She took him home from the Queen's emergency room around 10:30 p.m. Friday.
"He left the hospital without any antibiotics or painkillers," Dela Cruz said. She said she suspected that Johnson did not inform emergency room personnel that he had fallen into the harbor.
"Maybe if they would have known, they would have treated him differently," she said.
The next day, Johnson told friends he was still feeling sick.
Dieter Giblan, 34, one of Johnson's close friends, was supposed to go out with him on Saturday night. But when Giblan called to confirm their plans, Johnson told him he had injured his leg.
"I told him to give me a call if he needed anything," Giblan said. "So he did and I went down there and gave him some Motrin."
Giblan said Johnson had scratches and cuts on his legs and feet and complained about excruciating pain.
Johnson even suggested that he might lose his leg, Dela Cruz said.
"By Sunday his legs had ballooned, he was in excruciating pain," Sofos said.
He was rushed to the Queen's emergency room by ambulance. There, his kidneys shut down, his liver failed and he had full-blown pneumonia, doctors told his friends.
Friends later were told that Johnson's body was being attacked by a flesh-eating bacteria.
ORGANS SHUT DOWN
Doctors told friends that he was experiencing septic shock — an overwhelming infection that shuts down organs — and also had three different bacteria in his body.
While laboratory reports did not show the presence of type A strep that is usually associated with flesh-eating, Johnson's friends insisted yesterday they were told differently by doctors.
Friends said Johnson is an outgoing, athletic guy who is always the life of the party.
"Oliver is what you call a connector," Giblan said. "He is just a dynamic person who brings different people together."
Johnson kept friends in many different circles including colleagues. Dela Cruz, also a mortgage broker, met Johnson 2 1/2 years ago when he first moved to Hawai'i and was working as a loan officer.
"We used to surf Bowls and Kaiser together," Dela Cruz said. "We were pretty close."
Sofos said Johnson taught her to surf and that he loved the ocean.
"This is really hard, really tough on all of us. It's been such a roller coaster ride. All we can do is hang in there and support each other," Sofos said.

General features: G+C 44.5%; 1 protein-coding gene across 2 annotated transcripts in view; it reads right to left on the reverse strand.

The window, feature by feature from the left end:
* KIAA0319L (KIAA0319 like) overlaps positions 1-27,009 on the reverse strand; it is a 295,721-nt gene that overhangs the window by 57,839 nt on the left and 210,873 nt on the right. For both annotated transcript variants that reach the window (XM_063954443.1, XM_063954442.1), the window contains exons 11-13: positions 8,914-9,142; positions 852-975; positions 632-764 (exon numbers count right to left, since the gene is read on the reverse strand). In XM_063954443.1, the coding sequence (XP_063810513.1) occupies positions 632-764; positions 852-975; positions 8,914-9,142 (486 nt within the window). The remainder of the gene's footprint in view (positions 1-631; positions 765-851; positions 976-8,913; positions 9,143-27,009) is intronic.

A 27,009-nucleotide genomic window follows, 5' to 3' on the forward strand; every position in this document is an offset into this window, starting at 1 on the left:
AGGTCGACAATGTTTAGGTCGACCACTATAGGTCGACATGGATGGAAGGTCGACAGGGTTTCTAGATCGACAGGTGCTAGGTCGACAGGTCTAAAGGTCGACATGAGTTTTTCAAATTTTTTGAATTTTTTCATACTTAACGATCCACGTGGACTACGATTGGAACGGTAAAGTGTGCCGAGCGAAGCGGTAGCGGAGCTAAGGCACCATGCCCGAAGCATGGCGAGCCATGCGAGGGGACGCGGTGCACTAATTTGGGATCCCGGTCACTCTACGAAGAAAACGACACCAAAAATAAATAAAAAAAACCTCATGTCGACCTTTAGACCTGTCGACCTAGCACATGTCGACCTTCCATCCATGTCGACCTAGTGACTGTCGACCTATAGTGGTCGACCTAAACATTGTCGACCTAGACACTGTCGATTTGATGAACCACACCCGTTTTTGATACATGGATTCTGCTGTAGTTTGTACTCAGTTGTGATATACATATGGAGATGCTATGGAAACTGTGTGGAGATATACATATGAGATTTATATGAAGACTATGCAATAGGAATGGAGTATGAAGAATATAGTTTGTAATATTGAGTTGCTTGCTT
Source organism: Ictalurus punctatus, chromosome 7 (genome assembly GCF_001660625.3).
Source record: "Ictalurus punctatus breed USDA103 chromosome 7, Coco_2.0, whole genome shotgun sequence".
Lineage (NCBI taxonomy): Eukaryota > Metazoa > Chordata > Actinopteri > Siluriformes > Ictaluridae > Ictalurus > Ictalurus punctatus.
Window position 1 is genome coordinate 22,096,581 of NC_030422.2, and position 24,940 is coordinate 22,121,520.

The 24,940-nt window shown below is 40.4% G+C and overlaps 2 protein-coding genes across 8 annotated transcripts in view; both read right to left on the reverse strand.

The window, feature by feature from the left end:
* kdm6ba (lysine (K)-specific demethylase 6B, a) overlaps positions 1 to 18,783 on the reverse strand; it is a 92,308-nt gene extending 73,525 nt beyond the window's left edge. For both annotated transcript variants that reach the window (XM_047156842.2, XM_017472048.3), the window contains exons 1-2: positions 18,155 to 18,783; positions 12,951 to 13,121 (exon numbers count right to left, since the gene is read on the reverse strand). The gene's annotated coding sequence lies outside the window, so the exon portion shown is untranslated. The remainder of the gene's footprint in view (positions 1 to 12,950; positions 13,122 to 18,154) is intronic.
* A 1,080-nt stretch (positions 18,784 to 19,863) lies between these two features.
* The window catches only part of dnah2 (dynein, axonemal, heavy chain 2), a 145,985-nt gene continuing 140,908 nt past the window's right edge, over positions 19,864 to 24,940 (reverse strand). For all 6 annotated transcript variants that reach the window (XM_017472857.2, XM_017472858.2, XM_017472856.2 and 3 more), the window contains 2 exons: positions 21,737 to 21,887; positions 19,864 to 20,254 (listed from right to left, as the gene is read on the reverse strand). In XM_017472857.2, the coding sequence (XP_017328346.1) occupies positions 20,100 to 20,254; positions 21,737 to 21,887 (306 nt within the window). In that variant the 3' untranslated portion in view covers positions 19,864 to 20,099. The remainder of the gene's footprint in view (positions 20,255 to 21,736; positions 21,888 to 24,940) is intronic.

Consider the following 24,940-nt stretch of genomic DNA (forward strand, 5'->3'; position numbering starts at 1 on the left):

Johnson is originally from North Carolina but grew up in Florida, said Dela Cruz. He moved to Hawai'i after visiting a few years before.
"He fell in love with Hawai'i and he wanted to fall in love with an island girl," she said.
Giblan said this incident has brought all of Johnson's friends together, many of whom never knew each other.
"There are few people who can have no family in Hawai'i but still have 20 people sitting in a waiting room hoping for the best," Giblan said.
Johnson's mother arrived from Florida on Monday.
"She's a strong woman. She's hanging in there," Dela Cruz said.
His father is expected to arrive today, she said.
Johnson's mother declined to talk to media yesterday.
April 11, 2006
Johnson died Thursday night, a week after he apparently got into a fight and ended up in the sewage-tainted Ala Wai Boat Harbor. Within two days he had three different bacterial infections that left him hospitalized with complete organ failure and on life support.
The medical examiner said Johnson died of multisystem organ failure due to septic shock brought on by a Vibrio vulnificus bacterial infection. He also suffered from chronic alcoholic liver disease, which contributed to the flesh-eating infection's ability to take hold, said the medical examiner's office. No new autopsy findings were released yesterday.
Police continued to investigate whether Johnson fell or was pushed into the Ala Wai Boat Harbor. Detective Roland Takasato said investigators are working on some leads. Last week police talked to a man who said he was in a fight with Johnson on the night he ended up in the harbor.
Speaking at yesterday's news conference, Johnson's mother said she just wants to find out what happened to her son and she felt that might be "difficult to do without a lawyer."
"I want to know the truth," said Friederike Boszko, 61, of Boca Raton, Fla., "Maybe I want answers too fast."
Boszko said she is grateful for the media attention her son's case has received.
"I think because of Oliver, people are aware what is out there in this sewage-tainted water," Boszko said.
Who do you belive the media or the scienctific proof, the other victim posted did not contract in Utah!! Hawaii tourism hides the truth, and so will authorities here at home! still, wash your hands.